It’s a fancy envelope. It’s from the Beeb. They’re having a party. And you’re invited!
Initial reaction: they still love me. Secondary reaction: god, I hope it’s not like the last one. Third reaction: or the one before that.
You phone in to accept. The day comes. You turn up.
They’ve picked a good venue. Again. Big, impressive, unusual. It’s a bit of treat really, going somewhere you’ve never been to before. The invite said it was about Vision or Talent or Networking or something – a way of showing how valued your contributions are to the BBC, a little thank you. It will be nice to be thanked, you think, as you make your way past the phalanx of grey-suited door-people to hand your coat in. You look around. But you don’t recognise anyone. The coat-lady gives you a docket. You head for the bar.
There are lots of people. Lots and lots of people. All here to be thanked. You still can’t see anyone you know. There are quite a few people standing a bit bewildered looking round to see if there’s anyone they know. Some people are huddled in laughing groups. You see someone you know. You are about to wave but you realise you only know him from the TV. He presents something and is famous. Technically speaking you don’t really know him at all.
People scan your face to see if they know you, either personally or, even better, because you’re famous. But they don’t and you’re not and they look away to scan elsewhere.
The drinks are interesting. People in uniforms push silver trays of things under your nose for you to nibble. You don’t know what to do with the cocktail stick that came with the sausage. (When you get home you’ll find twelve cocktails sticks in your pocket and three olive pips.)
You don’t mind about not knowing anyone. Sooner or later the BBC is going to come over and thank you. In fact, there’s John, head of who you're working for, and you know him, obviously. He knows you. He sees you, smiles cheerily, waves and hurries off to talk to Tony, who has just had yet another series commissioned, by the window. He will talk to Tony all night. You don’t want to interrupt. So you don’t. You expect John to come over at some point or at least stop talking to Tony for a couple of minutes. But he didn’t at the last party. And he won’t at this.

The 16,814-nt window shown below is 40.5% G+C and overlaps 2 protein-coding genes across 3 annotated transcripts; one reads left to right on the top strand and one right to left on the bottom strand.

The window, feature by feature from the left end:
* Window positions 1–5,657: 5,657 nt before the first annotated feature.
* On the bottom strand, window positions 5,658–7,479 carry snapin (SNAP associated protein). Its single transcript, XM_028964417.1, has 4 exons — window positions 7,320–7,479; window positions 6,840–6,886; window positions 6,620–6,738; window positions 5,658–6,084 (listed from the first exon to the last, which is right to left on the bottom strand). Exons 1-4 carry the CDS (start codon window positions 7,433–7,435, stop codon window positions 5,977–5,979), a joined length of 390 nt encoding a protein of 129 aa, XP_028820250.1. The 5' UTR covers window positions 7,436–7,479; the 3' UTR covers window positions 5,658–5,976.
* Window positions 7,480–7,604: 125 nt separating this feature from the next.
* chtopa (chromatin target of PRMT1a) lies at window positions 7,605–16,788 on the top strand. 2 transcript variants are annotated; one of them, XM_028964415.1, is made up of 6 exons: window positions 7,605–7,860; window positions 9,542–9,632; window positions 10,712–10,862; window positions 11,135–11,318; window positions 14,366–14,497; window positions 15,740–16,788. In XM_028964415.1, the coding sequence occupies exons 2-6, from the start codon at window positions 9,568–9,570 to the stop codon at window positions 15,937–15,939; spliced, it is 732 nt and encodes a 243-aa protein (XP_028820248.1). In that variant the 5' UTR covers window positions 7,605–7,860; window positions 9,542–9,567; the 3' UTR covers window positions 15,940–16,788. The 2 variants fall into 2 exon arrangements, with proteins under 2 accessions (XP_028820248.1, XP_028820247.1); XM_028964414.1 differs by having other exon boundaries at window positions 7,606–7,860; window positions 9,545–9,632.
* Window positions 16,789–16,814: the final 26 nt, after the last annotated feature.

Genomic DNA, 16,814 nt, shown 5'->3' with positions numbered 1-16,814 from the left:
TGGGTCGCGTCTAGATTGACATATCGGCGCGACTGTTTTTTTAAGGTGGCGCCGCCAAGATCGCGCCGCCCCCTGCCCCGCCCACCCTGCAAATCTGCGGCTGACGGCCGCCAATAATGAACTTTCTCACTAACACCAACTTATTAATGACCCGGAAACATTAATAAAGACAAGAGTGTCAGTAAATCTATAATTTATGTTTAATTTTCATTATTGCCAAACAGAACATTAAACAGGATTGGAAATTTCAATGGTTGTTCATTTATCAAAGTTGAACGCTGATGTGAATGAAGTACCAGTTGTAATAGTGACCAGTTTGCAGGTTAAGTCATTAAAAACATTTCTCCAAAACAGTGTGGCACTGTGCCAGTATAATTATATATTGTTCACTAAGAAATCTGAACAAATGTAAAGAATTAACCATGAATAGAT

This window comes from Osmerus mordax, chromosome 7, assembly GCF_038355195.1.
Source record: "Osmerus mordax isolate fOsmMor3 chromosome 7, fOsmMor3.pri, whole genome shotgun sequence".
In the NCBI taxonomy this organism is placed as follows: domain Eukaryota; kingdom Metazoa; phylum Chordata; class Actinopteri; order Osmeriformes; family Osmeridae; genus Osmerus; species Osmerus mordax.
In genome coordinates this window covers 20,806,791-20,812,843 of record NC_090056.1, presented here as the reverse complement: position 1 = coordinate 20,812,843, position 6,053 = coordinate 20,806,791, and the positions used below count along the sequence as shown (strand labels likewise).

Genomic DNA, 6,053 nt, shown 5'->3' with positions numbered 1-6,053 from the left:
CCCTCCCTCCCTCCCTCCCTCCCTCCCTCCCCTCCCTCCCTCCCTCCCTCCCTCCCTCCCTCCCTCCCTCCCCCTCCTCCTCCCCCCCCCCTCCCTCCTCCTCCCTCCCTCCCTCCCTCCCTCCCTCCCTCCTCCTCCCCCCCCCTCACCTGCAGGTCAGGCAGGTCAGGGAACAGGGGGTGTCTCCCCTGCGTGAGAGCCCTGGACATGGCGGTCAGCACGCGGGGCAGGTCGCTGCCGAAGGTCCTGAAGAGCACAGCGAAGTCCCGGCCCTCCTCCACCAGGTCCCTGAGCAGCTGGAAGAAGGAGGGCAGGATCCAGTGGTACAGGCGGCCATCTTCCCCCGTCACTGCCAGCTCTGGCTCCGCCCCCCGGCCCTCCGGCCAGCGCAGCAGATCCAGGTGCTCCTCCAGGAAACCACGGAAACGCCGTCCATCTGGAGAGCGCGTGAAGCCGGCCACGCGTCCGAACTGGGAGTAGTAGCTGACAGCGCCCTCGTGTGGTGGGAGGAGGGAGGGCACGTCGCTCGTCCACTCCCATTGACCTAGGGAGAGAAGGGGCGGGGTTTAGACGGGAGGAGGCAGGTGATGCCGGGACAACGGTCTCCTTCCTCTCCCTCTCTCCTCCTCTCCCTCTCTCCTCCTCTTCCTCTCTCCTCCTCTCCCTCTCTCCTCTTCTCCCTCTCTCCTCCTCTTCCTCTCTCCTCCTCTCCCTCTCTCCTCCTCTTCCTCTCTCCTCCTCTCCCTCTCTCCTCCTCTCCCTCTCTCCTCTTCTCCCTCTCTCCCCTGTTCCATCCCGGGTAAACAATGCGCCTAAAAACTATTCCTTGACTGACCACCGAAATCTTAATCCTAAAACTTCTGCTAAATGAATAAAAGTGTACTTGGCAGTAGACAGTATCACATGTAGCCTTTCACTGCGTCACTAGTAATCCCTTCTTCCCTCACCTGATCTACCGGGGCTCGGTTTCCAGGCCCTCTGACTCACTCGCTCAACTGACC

Aha. Kate is almost BBC in her own right, she's in charge of something or other hugely influential. And you know her. But she has her back to you and is talking to two other people you don’t recognise. They are huddled by the wall. In fact, she has her back to everyone apart from these two people. She will have her back to everyone all night. She won’t come and say thank you. Perhaps she’s here to be thanked so why should she go around thanking anyone, especially you? All you ever see of Kate is her back. Apart from the two people she’s talking to that’s just about all anyone’s going to see of her.
It’s Alan! Now if he’s not the BBC, who is? But he’s scowling. He doesn’t seem to want to be here. You catch his eye but he’s already leaving. Ten minutes is all he’s got for this kind of thing. He’s very important.
Now there’s that lady, what’s her name, Jana, talking to Peter. They are definitely the BBC and, hey, her name was on the invite inviting you. She actually asked you to this party. I mean, you don’t go to a party and not say hi to the host. Especially if they want to thank you. You approach her. She glances round, with a ‘who the hell are you?’ look on her face. Peter scowls, he was in the middle of saying something. You pretend that actually you were just passing by and you pass by. They carry on talking, a bit relieved that you weren’t about to speak to them.